Voice/Vision Holocaust Survivor Oral History Archive

Miriam Brysk - February 7, 2004

Life in Lida

Um, when you, you, you, you were reunited with your father and the other men--your uncle and...

Yeah, my two uncles.

Um, and moved in with...

We moved in--we were living in one place. It was my, my grandmother's place and...

Did you go to school there?

No, I didn't go to school. I was, I was four.

Four, all right.

And uh, uh, my, my parents were slowly teaching me, you know, how to write. So, I, I--but it, I was taught in Polish. And I learned Yiddish. In Lida, they spoke the Litvish variety of Yiddish, because it--Lida is about forty-five miles due south of, of Vilno.

Yeah. Here it is. Here's Lida here.

Yeah. And it had--it was an intersection of several major railway lines. And it had--the Lida River was a, was a, a small tributary of the Nieman River, and the Nieman River goes back to Napoleon ???

And here's Vilno.

Yeah, Vilno. It's just, just...

Across the border.

Just across the border.

So you learned a Litvish Yiddish.

Yeah, a Litvish Yiddish, absolutely. 'Cause they all--it was, it was at one time part of Lithuania. You know, borders changed there a lot over the, over the course of history.

And were the Russians very prominent in the city or were they...

They were prominent but, but not really--only they, they destroyed a lot of things Jewish um, they made every attempt to destroy Jewish organizations because there were the Bundists and this. And they tried to, they tried to disrupt--and they did--Jewish life. But for me personally and for parents and--who were not involved in those activities--this was not our town. We were there as, as an interim place so we didn't know how long we would be there. So for us personally there was...life was, was fairly comfortable. We were not involved in the politics of the religious and any other part of, of Lida.

When did it change?

It changed with the Germans came.

When the Germans came. Probably June, June...

The end of June...

End of June 1941.

...1941 uh, when, when the, the uh, when the Ribbentrop Treaty was, was severed. Uh, it wasn't far from War...from Poland to, into Belarus so they came--the city was very heavily bom...bombarded with uh, uh, various bombs and incendiary bombs. Oh one, one little story, it's a weird one. In the shelter we were in, adjoining it was this bathtub that we had filled with water--this was in Warsaw. And an incendiary bomb, hit the building, landed in the water and never blew off. [pause] It's like maybe ???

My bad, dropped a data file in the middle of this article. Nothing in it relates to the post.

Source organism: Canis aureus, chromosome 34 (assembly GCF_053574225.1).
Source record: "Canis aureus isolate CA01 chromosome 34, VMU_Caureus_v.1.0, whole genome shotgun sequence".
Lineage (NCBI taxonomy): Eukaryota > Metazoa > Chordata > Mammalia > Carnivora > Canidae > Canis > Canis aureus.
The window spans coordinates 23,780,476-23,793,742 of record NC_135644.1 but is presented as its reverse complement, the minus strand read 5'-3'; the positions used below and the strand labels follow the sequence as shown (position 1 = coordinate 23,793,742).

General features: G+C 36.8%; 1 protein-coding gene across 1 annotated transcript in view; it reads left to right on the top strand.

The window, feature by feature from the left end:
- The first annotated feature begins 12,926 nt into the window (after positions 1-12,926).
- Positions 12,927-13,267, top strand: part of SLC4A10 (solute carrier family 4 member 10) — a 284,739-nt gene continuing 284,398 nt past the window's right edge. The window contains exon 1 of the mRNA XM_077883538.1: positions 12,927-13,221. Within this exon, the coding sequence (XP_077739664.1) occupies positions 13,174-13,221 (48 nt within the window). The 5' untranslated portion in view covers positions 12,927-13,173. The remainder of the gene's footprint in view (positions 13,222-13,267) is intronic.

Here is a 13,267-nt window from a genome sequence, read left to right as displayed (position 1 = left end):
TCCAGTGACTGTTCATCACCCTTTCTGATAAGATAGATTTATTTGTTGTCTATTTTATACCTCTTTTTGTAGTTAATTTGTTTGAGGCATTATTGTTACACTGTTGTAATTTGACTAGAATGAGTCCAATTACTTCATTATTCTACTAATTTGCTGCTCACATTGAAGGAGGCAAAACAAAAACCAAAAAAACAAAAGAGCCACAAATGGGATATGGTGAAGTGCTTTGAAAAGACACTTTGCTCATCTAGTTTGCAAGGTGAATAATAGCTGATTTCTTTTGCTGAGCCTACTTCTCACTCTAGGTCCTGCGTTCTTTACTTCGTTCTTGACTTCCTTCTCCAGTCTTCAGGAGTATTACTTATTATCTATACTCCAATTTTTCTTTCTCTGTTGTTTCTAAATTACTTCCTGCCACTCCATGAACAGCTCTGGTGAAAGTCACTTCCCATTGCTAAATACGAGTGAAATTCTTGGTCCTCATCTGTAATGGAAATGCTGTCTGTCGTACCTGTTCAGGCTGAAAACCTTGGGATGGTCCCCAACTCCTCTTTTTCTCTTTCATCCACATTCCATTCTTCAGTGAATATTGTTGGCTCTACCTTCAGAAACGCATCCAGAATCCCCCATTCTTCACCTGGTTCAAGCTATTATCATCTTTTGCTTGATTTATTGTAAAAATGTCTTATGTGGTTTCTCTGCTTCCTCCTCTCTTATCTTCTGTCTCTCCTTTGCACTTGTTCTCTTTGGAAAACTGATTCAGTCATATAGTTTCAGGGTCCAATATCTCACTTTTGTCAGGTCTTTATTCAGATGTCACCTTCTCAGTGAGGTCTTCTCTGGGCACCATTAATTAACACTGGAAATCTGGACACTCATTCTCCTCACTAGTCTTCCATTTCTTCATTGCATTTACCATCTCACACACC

??? wow.

Anyway, so now we were in Lida getting bombed again. Again I was hold...my mother would say and my aunt was saying, "Hold on at all costs." And one morning we woke up and the, and the airplanes were up in the air again. And this time my ears were--had remembered what I had heard in Warsaw and uh, I became frightened and my--all my uncles and my father were at work. And so my aunt and my mother and I quickly uh, put together a little food and, and, and a little clothing and a couple satchels and started running to the edge of town and everybody else was running while Lida was getting mercilessly bombarded uh, especially the Jewish sections. They were more heavily bombarded. And uh, and I remember as we--as the day wore on and as the sun was setting. And we--I--we almost felt like Lot's wife, you know, we couldn't turn back, we had to run. We finally sat down on the side of the road well, well past the edge of town and uh, uh, looked back and, you know, the sun become all the more red when there's smoke because it filters out the UV lights and the red waves go through, the longer wavelength, so it's red. And uh, and uh, the uh, bombing continued more--for more than one day and eventually uh, the Germans marched into, marched into Lida.

But you had, you had left the city.

We were--no, we came back...

You did.

...to rejoin the men and all that. I mean, where were we gonna go?


Uh, so.

Do you remember seeing them marching?

Oh yeah, oh yeah.

What did you think when they were marching?

I was, I was terrified. I remember my mother and I were standing on the, on the street not far from where we lived. And a German officer approached us and he looked down at me, he picked me up in his arms and was making nice, saying he had a nice little girl back home. Uh, and my mother and I were so uh, gratified that he didn't know we were Jews. My mother uh, didn't look Jewish, she had a small pug nose, and she just didn't look Jewish.

And then he just put you down.


Then he just put you down.

He just put me down.

Wehrmacht soldier? Is that what we're talking about?


Wehrmacht soldier? SS man?

He was an officer of some sort. Let me uh, just open this for a sec. [long pause] Uh, I'll fill you in with... [long pause] Okay.

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